Pritzker's effort to influence school board races has drawn criticism from Republican leaders, including Lake County Republican Party Chair Keith Brin.

"Our school boards shouldn't be partisan, and our schools shouldn't be political," Brin said. "Gov. Pritzker is forcing partisan politics onto our local schools while trying to force his ideology onto local communities who ought to be able to set their own priorities for their schools."

Democrats say they are particularly concerned about candidates backed by Awake Illinois, a Naperville group that has criticized suburban drag events, opposed mask mandates and - as recently as this month - has repeatedly called Pritzker "a groomer" for signing a controversial law updating sex education standards in K-12 schools.

Awake founder Shannon Adcock has said she's helping teach get-out-the-vote efforts and other campaign tactics to more than 75 school board candidates in Illinois.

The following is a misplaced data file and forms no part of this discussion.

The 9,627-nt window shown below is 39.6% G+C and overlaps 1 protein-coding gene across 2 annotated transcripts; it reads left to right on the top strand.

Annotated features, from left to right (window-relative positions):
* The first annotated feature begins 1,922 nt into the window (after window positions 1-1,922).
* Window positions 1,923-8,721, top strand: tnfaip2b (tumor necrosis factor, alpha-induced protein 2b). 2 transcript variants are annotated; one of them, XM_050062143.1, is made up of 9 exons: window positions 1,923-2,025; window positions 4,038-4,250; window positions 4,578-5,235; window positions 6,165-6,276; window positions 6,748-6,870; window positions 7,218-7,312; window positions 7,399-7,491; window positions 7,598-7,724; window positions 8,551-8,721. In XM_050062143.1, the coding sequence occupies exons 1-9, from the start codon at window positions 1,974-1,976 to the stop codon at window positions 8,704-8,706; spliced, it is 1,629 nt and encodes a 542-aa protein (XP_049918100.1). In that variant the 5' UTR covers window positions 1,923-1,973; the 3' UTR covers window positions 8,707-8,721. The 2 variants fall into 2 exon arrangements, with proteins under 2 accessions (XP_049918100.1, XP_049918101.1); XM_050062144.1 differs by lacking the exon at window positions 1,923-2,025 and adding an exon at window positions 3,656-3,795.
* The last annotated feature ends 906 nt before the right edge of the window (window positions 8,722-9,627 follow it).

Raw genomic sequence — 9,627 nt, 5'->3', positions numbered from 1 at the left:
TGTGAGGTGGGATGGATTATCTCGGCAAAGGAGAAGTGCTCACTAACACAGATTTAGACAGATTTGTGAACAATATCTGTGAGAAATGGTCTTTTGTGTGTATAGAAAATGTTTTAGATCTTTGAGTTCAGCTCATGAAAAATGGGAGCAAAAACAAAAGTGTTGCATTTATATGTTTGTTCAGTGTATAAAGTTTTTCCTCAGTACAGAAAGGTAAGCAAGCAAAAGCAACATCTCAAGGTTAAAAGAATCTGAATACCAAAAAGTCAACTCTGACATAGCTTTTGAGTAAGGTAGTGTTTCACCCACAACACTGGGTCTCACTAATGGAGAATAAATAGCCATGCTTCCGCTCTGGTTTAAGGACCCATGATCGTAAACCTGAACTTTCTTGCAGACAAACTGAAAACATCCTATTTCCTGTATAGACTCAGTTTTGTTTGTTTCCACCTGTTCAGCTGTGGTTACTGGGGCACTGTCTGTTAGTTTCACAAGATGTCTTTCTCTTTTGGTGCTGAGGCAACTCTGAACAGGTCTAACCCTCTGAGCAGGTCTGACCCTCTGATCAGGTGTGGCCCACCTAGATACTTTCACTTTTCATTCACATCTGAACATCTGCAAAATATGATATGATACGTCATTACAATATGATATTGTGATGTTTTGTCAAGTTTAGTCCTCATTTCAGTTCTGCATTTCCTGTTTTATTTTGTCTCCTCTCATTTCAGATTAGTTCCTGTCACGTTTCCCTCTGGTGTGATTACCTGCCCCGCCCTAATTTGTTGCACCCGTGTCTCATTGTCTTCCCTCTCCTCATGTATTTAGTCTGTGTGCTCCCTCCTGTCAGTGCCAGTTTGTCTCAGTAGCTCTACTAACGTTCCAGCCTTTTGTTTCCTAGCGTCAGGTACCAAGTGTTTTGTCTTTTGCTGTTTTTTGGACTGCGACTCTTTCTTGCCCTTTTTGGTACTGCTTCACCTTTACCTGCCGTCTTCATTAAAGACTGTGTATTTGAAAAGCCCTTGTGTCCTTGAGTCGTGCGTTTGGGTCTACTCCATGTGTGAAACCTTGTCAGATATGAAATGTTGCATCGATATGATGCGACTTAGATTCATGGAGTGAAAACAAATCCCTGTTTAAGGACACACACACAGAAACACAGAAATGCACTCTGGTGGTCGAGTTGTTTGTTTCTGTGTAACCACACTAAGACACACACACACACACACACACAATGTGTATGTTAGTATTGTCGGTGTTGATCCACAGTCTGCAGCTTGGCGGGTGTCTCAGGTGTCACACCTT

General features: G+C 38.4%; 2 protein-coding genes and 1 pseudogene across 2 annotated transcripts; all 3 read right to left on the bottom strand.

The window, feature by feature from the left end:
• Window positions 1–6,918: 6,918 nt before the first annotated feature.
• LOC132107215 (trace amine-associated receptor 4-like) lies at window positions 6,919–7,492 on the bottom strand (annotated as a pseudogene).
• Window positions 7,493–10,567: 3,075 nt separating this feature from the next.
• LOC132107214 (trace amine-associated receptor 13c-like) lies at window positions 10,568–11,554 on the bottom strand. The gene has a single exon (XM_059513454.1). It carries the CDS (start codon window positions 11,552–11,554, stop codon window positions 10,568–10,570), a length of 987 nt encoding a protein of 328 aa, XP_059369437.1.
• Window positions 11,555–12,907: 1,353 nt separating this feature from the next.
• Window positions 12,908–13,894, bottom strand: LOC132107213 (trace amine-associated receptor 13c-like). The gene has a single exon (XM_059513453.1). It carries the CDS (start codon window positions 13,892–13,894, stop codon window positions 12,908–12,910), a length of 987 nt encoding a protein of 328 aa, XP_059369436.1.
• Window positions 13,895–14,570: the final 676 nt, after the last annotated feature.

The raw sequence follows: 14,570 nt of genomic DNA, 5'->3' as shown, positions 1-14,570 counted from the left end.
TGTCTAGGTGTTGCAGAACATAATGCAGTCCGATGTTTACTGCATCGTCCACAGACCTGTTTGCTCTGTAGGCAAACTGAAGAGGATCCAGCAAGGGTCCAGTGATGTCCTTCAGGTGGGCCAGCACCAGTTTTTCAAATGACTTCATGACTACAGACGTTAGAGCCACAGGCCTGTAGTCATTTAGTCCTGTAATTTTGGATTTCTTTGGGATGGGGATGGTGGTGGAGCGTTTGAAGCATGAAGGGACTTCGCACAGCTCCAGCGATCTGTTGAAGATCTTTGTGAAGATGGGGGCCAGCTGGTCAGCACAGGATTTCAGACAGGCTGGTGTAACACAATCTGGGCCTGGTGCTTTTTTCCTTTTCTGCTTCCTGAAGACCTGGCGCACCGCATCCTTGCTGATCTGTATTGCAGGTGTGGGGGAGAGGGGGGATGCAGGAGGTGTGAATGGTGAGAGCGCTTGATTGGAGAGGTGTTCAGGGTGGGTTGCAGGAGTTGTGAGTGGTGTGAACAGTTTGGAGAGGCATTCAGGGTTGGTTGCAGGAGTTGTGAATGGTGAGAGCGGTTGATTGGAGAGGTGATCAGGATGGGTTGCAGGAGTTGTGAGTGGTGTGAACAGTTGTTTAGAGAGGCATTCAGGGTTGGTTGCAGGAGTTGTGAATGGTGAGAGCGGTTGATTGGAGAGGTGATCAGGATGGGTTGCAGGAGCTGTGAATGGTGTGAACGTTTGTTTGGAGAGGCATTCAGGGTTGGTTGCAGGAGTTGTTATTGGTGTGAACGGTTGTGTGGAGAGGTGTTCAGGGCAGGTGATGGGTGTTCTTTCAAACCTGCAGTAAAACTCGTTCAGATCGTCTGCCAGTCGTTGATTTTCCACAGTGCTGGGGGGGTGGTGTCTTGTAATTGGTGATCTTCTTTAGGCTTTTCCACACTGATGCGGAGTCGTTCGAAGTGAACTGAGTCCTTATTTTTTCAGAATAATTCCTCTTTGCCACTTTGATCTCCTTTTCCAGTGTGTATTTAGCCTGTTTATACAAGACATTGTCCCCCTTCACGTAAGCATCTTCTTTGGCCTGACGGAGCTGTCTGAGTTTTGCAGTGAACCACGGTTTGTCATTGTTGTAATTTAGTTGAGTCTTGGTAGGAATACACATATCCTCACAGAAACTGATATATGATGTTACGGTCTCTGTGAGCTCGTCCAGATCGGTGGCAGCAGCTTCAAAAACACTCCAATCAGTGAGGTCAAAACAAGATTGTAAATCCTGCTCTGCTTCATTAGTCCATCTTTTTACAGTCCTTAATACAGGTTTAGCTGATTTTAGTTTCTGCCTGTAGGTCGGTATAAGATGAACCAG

While Adcock declined to be interviewed for this story, Awake issued a lengthy statement that, in part, said Pritzker's $500,000 donation shows he and the Democratic Party "are obviously running scared."

"The civil rights movement of our time is undeniably the issue of education, and it's disappointing to see the Illinois nonpartisan school board elections become so politicized," the statement reads.

As for being labeled extremists by some Democrats, Awake officials said the accusation says more about the accusers than the organization.

"If supporting academic excellence, equality in schools, children's innocence, parental rights and lower property taxes makes us 'extreme,' then so be it," the group said in its statement.

While the Illinois Republican Party hasn't reported receiving any donation comparable to Pritzker's check to the Democrats, the Kane County Republican Party has launched a fundraising and get-out-the-vote effort.

"(Pritzker's donation) is a clear effort to radically transform our local public schools," Chairman Andro Lerario said in a public fundraising plea. "That's why the Kane County Republican Party is responding with a plan to motivate residents (who) reject Pritzker's ideological power grab to not sit this election out."